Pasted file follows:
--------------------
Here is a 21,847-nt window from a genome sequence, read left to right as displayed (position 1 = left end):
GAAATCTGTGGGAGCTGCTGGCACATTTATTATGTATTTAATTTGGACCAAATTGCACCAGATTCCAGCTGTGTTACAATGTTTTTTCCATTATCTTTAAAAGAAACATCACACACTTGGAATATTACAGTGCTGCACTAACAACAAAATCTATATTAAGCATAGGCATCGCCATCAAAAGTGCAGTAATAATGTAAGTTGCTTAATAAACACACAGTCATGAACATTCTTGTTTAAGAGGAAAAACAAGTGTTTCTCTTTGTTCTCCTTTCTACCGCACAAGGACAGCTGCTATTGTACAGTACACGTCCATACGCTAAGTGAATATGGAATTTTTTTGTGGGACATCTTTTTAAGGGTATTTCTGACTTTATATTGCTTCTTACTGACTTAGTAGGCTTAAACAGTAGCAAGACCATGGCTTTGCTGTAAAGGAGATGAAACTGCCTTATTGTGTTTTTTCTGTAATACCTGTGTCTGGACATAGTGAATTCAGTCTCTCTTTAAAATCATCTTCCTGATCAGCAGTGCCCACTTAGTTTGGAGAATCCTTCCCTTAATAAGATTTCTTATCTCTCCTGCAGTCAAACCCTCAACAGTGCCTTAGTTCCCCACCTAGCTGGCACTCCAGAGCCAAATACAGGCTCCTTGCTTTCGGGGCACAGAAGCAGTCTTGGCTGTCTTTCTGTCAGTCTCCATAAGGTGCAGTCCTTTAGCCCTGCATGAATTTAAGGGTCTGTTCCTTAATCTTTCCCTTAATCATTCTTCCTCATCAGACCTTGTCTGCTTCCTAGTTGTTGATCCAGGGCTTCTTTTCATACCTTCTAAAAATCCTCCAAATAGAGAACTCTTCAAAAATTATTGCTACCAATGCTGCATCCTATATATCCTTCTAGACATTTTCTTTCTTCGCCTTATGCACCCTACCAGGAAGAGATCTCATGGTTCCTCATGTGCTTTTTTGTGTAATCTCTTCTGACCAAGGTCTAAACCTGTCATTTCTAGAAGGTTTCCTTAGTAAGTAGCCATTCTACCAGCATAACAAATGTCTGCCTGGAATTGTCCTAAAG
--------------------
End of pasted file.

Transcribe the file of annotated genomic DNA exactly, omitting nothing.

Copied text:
Here is a 21,847-nt window from a genome sequence, read left to right as displayed (position 1 = left end):
GAAATCTGTGGGAGCTGCTGGCACATTTATTATGTATTTAATTTGGACCAAATTGCACCAGATTCCAGCTGTGTTACAATGTTTTTTCCATTATCTTTAAAAGAAACATCACACACTTGGAATATTACAGTGCTGCACTAACAACAAAATCTATATTAAGCATAGGCATCGCCATCAAAAGTGCAGTAATAATGTAAGTTGCTTAATAAACACACAGTCATGAACATTCTTGTTTAAGAGGAAAAACAAGTGTTTCTCTTTGTTCTCCTTTCTACCGCACAAGGACAGCTGCTATTGTACAGTACACGTCCATACGCTAAGTGAATATGGAATTTTTTTGTGGGACATCTTTTTAAGGGTATTTCTGACTTTATATTGCTTCTTACTGACTTAGTAGGCTTAAACAGTAGCAAGACCATGGCTTTGCTGTAAAGGAGATGAAACTGCCTTATTGTGTTTTTTCTGTAATACCTGTGTCTGGACATAGTGAATTCAGTCTCTCTTTAAAATCATCTTCCTGATCAGCAGTGCCCACTTAGTTTGGAGAATCCTTCCCTTAATAAGATTTCTTATCTCTCCTGCAGTCAAACCCTCAACAGTGCCTTAGTTCCCCACCTAGCTGGCACTCCAGAGCCAAATACAGGCTCCTTGCTTTCGGGGCACAGAAGCAGTCTTGGCTGTCTTTCTGTCAGTCTCCATAAGGTGCAGTCCTTTAGCCCTGCATGAATTTAAGGGTCTGTTCCTTAATCTTTCCCTTAATCATTCTTCCTCATCAGACCTTGTCTGCTTCCTAGTTGTTGATCCAGGGCTTCTTTTCATACCTTCTAAAAATCCTCCAAATAGAGAACTCTTCAAAAATTATTGCTACCAATGCTGCATCCTATATATCCTTCTAGACATTTTCTTTCTTCGCCTTATGCACCCTACCAGGAAGAGATCTCATGGTTCCTCATGTGCTTTTTTGTGTAATCTCTTCTGACCAAGGTCTAAACCTGTCATTTCTAGAAGGTTTCCTTAGTAAGTAGCCATTCTACCAGCATAACAAATGTCTGCCTGGAATTGTCCTAAAG